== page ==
Make or break for Camacho, Weaver


Brok “Chata Tuska” Weaver, left, and Frank “The Crank” Camacho, are in a must-win situation as they cross paths next week in the UFC Fight Night in Las Vegas, Nevada. (Contributed Photo)

The Marianas pride’s Frank “The Crank” Camacho and his opponent, Brok “Chata Tuska” Weaver both acknowledged their lapses in their previous bouts and vowed to show up as better and wiser fighters when they square off in UFC Fight Night in Las Vegas, Nevada next week.

Camacho and Weaver will collide on Sept. 12 (Sept. 13 on Saipan) with the former eyeing a quick rebound from his TKO loss to Justin Jaynes and the latter also looking to recover from his defeat at the hands of Roosevelt Roberts.

“That loss left a bad taste on my mouth. For about two weeks, I was sulking with the loss, thinking what could or should have been,” said Camacho in the Post Fight podcast hosted by John Kyon Ko and aired last weekend.

Jaynes was a last-minute replacement for Camacho’s original foe, Matt Frevola, as the latter was pulled out from the fight card after a teammate was tested positive for COVID-19. The Marianas warrior admitted losing focus after finding out on short notice that he had a new foe and going to the cage with no spectators around for the first time.

Frank “The Crank” Camacho works on his grapping skills during a training session at Team Oyama in California last week. (Contributed Photo)

“It was weird. It was different, but I am glad I was able to experience that because when I get back to the cage next week, I know what to expect, I have to adapt to things I can’t control. Also, not to take away anything from Jaynes, he earned that win, I was technically not defending myself intelligently in that fight. Lessons learned and now I am ready to move on and can’t wait to go back in there,” Camacho said.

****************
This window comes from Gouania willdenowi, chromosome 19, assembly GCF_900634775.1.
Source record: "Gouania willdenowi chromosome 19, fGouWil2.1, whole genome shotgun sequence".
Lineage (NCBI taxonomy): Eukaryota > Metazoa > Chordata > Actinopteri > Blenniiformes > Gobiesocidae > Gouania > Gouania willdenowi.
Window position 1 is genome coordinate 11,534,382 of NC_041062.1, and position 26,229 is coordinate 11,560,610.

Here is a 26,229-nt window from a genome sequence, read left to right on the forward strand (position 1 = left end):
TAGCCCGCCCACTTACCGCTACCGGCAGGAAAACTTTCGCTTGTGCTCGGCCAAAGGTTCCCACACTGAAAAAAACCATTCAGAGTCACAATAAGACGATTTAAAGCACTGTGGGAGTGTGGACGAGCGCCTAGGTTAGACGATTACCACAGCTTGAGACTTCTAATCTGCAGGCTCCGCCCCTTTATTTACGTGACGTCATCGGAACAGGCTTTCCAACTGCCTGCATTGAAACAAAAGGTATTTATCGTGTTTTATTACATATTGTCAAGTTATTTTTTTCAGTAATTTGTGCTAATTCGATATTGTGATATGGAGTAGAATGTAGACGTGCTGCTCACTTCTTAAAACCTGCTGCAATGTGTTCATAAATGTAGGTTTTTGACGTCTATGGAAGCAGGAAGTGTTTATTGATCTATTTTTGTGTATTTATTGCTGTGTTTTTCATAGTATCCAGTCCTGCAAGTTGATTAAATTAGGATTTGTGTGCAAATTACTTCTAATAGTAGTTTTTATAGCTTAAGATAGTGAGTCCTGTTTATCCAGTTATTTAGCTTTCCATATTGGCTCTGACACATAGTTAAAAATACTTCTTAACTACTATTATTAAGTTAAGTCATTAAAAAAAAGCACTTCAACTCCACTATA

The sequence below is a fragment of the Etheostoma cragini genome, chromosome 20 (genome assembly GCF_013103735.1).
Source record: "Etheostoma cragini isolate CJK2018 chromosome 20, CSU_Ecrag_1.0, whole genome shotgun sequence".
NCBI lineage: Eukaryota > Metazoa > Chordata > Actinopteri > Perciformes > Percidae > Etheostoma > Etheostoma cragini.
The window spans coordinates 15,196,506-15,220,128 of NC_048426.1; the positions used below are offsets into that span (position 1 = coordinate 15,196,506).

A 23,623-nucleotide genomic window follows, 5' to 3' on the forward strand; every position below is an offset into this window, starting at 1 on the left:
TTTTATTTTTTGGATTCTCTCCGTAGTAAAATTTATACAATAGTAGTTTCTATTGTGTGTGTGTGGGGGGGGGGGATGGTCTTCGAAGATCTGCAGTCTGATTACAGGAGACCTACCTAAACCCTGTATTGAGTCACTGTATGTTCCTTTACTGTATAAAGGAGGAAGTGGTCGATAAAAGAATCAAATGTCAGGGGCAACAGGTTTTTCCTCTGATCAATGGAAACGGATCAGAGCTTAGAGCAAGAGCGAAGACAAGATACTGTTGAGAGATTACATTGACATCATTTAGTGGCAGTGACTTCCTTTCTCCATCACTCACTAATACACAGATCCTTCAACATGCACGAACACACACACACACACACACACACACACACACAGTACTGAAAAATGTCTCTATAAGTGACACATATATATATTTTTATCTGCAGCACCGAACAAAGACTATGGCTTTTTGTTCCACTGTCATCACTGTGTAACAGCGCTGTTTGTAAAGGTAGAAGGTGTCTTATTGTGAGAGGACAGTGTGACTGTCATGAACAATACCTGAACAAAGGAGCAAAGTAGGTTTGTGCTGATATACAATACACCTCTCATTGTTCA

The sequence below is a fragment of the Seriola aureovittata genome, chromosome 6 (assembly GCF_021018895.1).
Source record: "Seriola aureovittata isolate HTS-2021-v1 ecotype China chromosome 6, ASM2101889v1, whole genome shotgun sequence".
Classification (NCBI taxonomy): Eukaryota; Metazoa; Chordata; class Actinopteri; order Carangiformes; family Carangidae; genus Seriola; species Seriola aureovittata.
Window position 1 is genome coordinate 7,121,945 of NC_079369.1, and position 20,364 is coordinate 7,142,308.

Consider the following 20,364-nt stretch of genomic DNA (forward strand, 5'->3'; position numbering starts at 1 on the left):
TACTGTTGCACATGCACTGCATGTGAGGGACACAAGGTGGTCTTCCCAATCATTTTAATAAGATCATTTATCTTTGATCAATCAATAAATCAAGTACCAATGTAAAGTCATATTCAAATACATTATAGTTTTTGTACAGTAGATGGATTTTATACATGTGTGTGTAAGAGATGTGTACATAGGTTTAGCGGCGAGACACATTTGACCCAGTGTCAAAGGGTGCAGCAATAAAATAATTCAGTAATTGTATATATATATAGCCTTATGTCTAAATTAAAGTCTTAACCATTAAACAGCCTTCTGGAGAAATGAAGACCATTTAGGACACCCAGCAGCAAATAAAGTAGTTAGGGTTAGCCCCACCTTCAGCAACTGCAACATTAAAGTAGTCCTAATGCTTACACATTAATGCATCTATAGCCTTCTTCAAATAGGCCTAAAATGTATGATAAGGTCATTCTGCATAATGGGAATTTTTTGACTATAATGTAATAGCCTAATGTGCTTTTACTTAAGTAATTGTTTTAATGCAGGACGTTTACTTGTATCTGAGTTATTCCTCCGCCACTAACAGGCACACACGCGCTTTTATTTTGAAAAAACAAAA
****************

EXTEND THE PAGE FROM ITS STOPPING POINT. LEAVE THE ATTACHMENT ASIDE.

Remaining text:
The 31-year-old fighter is still in California, training under Team Oyama, and is thankful for getting a call from Ultimate Fighting Championship less than two months after his June 20 loss to Jaynes.

“After the loss, I am too determined to get back in there. This is the fight I need and I need to get that win by all means,” said Camacho, who will have the last fight in his second contract with UFC.

Weaver is feeling the same pressure as Camacho, as the Alabama fighter dropped his second assignment with the biggest MMA promotion company in the world and is looking for validation after he won his UFC debut via disqualification.

The 28-year-old Weaver, who was also featured on the same Post Fight podcast, said he was in bad shape when he fought and lost to Roberts last May 30 in UFC on ESPN 9.

Frank “The Crank” Camacho, left, trains with coach Colin Oyama. (Contributed Photo)

“I was dehydrated after forcing myself to a crash diet,” who weighed around 170 lbs when he accepted the offer to duel Roberts a little over two weeks before the fight. The catch weight was 155 lbs.

Weaver said that the poor decision is now a thing of the past as he’s been training and eating well since joining the American Top Team in Florida.

“I have a nutritionist and getting the right meals. I’m getting better every day, more agile, stronger, and definitely a wiser fighter,” Weaver said.

The ATT standout, meanwhile, had a take on Camacho’s previous bout and said the referee’s decision to stop it was premature. The fight was called off just 41 seconds in Round 1 with Camacho still up on his feet.

“He is a durable fighter, the referee should have let him stay longer. Frank is a tough guy and he’s more dangerous when’s he’s hurt, according to my coaches. Before, when I hurt my opponents bad, I pulled out. When I face Frank, I can’t do that, I will go for the finish. We will give UFC fans something to remember on fight night,” Weaver said.

Roselyn Monroyo | Reporter
Roselyn Monroyo is the sports reporter of Saipan Tribune. She has been covering sports competitions for more than two decades. She is a basketball fan and learned to write baseball and football stories when she came to Saipan in 2005.
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